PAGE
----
Posted: Friday June 30, 2006 2:07PM; Updated: Friday June 30, 2006 2:34PM
Crew Chief of the Year: Tony Eury Jr.
Eury's ability to understand Juniorspeak has been a major factor in Little E's turnaround this season.
Rusty Jarrett/Getty Images
Last season was the worst of Dale Earnhardt Jr.'s Cup career. He struggled early, missed the Chase and went through two crew-chief changes. Late last season Eury Jr. -- Earnhardt's cousin and his crew chief from 1998 to 2004 -- returned to top of the No. 8 pit box. Not coincidently, the team hasn't been the same since.
Though Junior isn't a threat to win every week, he's been among the consistent drivers in the Cup series. Currently fifth in the standings, Earnhardt should easily make the Chase and, with a little luck, contend for the title.
What's the main difference between this year and last? The answer's obvious: Eury. In the offseason, Eury retooled the entire fleet of Budweiser Chevys to correct the cars' poor handling in traffic, a persistent problem for Earnhardt in 2005. What's more, Eury is probably the most capable person on the planet when it comes to deciphering what Little E is saying about the car -- "It's waaaay loose" or "It's twitchy" or some such -- and making changes to the setup during a pit stop based on that information.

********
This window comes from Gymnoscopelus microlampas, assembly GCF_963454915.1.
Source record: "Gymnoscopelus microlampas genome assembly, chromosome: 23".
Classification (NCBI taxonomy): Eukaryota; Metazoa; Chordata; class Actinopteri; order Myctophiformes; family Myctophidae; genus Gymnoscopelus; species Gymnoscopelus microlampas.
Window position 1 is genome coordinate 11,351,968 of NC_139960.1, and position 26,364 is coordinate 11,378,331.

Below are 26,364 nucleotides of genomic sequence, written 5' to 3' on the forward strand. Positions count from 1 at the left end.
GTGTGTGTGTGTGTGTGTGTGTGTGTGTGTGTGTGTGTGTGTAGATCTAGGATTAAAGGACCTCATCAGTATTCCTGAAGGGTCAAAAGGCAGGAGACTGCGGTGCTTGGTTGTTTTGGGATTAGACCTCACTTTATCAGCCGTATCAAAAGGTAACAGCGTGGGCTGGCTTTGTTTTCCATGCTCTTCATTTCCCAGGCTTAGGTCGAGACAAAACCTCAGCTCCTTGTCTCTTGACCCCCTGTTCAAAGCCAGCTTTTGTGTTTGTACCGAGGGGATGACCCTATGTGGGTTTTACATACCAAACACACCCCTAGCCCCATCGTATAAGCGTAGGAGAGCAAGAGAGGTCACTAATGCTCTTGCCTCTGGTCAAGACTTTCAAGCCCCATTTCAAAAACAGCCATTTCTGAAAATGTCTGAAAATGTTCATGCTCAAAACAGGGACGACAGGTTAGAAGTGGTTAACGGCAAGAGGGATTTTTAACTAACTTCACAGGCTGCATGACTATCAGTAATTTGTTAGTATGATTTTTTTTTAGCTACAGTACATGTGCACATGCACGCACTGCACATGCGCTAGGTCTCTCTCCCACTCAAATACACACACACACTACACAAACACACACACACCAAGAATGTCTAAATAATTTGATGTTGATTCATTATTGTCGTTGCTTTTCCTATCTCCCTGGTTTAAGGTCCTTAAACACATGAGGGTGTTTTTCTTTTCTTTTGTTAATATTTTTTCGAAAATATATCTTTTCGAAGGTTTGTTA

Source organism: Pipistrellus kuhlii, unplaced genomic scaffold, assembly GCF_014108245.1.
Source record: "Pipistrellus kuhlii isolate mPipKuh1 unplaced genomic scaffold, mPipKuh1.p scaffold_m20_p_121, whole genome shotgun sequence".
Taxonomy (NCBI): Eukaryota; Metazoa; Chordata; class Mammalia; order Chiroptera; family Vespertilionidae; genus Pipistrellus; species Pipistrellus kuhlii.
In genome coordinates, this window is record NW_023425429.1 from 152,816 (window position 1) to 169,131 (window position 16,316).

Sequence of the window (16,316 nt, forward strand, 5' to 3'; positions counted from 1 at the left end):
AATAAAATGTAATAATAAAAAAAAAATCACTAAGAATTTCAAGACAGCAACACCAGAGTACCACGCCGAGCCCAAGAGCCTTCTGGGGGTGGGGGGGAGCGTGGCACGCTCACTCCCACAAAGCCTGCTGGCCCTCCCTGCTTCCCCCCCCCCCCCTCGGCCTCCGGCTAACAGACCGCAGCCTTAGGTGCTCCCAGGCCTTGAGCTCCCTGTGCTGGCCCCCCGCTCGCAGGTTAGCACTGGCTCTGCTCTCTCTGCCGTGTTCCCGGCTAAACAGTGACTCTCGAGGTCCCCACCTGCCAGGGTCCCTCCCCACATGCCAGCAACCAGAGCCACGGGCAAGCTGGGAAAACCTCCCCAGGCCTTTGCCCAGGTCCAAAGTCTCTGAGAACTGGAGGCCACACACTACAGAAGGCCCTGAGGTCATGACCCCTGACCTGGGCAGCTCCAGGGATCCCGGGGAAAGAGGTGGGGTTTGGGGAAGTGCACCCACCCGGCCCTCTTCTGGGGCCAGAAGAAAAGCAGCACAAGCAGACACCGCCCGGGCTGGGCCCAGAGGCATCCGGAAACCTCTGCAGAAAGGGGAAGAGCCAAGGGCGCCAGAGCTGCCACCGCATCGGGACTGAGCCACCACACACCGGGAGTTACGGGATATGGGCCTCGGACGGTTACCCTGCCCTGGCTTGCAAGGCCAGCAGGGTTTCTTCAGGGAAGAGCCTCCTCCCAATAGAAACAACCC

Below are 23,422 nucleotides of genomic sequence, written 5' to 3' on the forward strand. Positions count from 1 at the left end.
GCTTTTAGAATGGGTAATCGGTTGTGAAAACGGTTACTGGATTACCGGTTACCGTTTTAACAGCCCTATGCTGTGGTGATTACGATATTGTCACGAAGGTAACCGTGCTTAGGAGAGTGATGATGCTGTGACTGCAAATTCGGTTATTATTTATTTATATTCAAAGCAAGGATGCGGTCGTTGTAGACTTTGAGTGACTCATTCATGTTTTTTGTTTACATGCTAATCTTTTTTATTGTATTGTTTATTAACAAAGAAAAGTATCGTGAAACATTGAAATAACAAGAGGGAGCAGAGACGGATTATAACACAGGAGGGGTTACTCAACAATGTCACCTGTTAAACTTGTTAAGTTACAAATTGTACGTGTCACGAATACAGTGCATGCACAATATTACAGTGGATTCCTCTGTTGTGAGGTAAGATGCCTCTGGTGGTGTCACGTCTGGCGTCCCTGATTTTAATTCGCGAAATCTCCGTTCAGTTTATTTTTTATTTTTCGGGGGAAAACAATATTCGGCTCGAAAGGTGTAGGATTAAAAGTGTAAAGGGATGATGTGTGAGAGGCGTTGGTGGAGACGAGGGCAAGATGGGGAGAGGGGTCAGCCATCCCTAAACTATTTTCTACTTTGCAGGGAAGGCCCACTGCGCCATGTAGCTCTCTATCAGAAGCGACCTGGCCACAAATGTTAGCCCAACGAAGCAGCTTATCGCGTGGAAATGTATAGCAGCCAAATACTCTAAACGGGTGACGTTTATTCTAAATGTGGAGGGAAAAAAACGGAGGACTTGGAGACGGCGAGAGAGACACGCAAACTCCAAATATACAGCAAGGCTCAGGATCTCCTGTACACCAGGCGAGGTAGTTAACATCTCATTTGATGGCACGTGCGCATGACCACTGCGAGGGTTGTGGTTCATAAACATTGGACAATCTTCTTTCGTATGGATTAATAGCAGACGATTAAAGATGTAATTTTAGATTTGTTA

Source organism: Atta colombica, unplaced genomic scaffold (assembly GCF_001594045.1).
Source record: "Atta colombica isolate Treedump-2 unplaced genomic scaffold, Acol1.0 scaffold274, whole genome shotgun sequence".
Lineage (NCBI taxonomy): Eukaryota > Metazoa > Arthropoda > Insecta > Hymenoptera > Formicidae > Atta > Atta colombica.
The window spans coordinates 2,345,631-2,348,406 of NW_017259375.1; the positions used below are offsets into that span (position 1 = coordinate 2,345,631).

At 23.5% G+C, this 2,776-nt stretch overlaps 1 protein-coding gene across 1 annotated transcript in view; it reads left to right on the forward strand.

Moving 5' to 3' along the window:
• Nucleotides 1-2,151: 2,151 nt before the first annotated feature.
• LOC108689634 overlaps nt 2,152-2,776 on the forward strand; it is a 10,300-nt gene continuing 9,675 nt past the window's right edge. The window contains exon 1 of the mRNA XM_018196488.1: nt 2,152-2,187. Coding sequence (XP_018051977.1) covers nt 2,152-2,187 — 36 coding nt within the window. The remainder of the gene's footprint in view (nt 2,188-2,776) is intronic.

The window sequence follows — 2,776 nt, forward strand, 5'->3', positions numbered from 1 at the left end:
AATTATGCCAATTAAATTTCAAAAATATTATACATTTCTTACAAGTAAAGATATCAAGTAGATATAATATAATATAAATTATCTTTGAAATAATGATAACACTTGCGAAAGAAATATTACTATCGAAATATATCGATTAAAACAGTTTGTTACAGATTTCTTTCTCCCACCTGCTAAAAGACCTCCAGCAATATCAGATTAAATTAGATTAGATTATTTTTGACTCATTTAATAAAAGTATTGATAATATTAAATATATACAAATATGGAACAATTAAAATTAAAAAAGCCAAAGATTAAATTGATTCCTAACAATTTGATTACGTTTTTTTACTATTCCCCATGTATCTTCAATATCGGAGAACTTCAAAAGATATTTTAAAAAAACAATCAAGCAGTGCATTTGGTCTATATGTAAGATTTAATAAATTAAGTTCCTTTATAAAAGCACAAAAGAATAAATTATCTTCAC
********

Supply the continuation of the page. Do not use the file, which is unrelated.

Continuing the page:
Earnhardt and Eury are also getting along well this season at the track, which wasn't always the case in the past. As long as the E&E relationship doesn't implode like it did at Homestead in November 2004, they'll be in the championship hunt deep into the Chase.
Owner of the Year: Ray Evernham
Last winter Evernham made a decision that raised a lot of eyebrows in NASCAR: He eliminated the role of crew chief from his three teams. Instead of having one person with ultimate authority, Evernham wanted to structure his organization the way that Formula One teams are run. So he divided the role of the crew chief among a team director (who's in charge of race-day decisions), a car director (who has final say on the car's setup) and an engineer (who oversees things such as the car's aerodynamic package).
"We wanted to have more information-sharing going on, and I think we're accomplishing that," says Evernham, a former crew chief. "It's working especially well for the nine team."
Indeed, Kahne points to the new team structure as one of the main reasons he's been so successful this season. Like any sport, the teams that struggle in NASCAR often try to copy what the strong teams are doing, which means it may not be long before other organizations start employing the director/car director/engineer structure.